This study evaluated the impact of two metalinguistic factors, English derivational awareness and English–Spanish cognate awareness, and the impact of two sociocultural factors, maternal education and children’s length of residence in Canada, on English Language Learners (ELLs)’ vocabulary knowledge. The participants of the study were 89 Spanish-speaking ELLs, 77 Chinese-speaking ELLs, and a comparison group of 78 monolingual English-speaking children in Grades 4 and 7. The sample included both first-generation (born outside of Canada) and second generation (born in Canada) immigrant children. The study yielded several important findings. First, it confirmed the strong link between derivational awareness and vocabulary knowledge observed in the previous research, and extended this relationship to two groups of ELLs from different first language backgrounds. Second, this study unveiled differences in vocabulary learning between Spanish-speaking and Chinese-speaking ELLs. While Spanish-speaking children were able to utilize the cognate strategy to learn English words, this strategy was not available for Chinese-speaking ELLs. With respect to the sociocultural factors, length of residence in Canada was significantly related to ELLs’ vocabulary development. Interestingly, length of residence in Canada only influenced the development of noncognate vocabulary, but not cognate vocabulary, in Spanish-speaking ELLs, which provides additional evidence for these children’s use of the cognate strategy. Finally, maternal education was not related to English vocabulary development. The theoretical and educational implications of these findings were discussed.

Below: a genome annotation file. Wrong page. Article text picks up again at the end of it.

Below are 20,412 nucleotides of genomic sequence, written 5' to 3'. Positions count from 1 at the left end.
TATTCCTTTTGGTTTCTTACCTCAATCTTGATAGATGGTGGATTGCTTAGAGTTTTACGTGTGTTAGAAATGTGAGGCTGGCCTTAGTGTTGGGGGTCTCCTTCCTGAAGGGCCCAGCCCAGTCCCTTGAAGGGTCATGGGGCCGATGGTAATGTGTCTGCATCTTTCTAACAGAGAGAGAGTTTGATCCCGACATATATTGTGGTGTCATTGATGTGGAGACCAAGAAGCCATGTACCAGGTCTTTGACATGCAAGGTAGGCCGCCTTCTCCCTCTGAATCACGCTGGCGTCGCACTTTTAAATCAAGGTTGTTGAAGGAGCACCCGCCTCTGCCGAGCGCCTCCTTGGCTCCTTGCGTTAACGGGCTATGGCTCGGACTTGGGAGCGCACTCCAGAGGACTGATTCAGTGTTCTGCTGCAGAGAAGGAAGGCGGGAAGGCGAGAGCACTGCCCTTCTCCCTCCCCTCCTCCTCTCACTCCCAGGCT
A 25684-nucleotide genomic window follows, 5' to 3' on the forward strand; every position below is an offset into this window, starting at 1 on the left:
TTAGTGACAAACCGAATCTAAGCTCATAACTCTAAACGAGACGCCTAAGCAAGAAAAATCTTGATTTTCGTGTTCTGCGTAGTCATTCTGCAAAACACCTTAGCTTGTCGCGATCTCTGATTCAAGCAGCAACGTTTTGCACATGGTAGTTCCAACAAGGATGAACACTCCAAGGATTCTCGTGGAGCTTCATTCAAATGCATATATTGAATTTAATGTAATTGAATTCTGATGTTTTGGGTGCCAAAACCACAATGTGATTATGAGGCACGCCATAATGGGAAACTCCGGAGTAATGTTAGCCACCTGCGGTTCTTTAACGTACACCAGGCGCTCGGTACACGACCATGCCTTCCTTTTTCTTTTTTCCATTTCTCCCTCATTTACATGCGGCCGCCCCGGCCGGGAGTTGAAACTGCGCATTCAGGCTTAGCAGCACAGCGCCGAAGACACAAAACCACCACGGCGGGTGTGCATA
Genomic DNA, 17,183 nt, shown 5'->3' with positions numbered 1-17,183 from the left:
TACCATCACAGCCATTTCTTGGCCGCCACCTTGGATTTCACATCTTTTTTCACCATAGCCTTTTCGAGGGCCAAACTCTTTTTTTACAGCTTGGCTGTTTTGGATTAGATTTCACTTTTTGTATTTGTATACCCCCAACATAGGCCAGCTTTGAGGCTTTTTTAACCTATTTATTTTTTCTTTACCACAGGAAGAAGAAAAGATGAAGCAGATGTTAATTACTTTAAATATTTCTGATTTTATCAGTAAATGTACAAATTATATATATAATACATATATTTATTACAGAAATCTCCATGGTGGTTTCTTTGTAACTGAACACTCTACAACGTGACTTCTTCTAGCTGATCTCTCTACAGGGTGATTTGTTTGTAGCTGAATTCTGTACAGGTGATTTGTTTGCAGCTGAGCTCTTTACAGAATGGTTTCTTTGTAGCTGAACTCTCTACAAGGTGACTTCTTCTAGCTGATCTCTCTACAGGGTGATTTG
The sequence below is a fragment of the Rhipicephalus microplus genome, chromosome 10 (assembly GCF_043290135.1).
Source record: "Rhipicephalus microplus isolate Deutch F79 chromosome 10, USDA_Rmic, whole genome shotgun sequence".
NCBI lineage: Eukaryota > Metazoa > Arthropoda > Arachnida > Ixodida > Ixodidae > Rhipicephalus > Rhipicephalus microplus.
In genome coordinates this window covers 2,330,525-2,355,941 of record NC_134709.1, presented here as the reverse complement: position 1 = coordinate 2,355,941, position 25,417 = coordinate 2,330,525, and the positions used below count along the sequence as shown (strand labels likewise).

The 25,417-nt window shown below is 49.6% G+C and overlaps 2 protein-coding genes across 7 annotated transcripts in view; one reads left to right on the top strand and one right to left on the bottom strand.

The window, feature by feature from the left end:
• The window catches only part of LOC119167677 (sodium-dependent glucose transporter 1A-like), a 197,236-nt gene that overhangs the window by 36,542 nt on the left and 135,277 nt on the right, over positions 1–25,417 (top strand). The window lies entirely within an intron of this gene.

Reading and Writing – Springer Journals
Published: May 5, 2011
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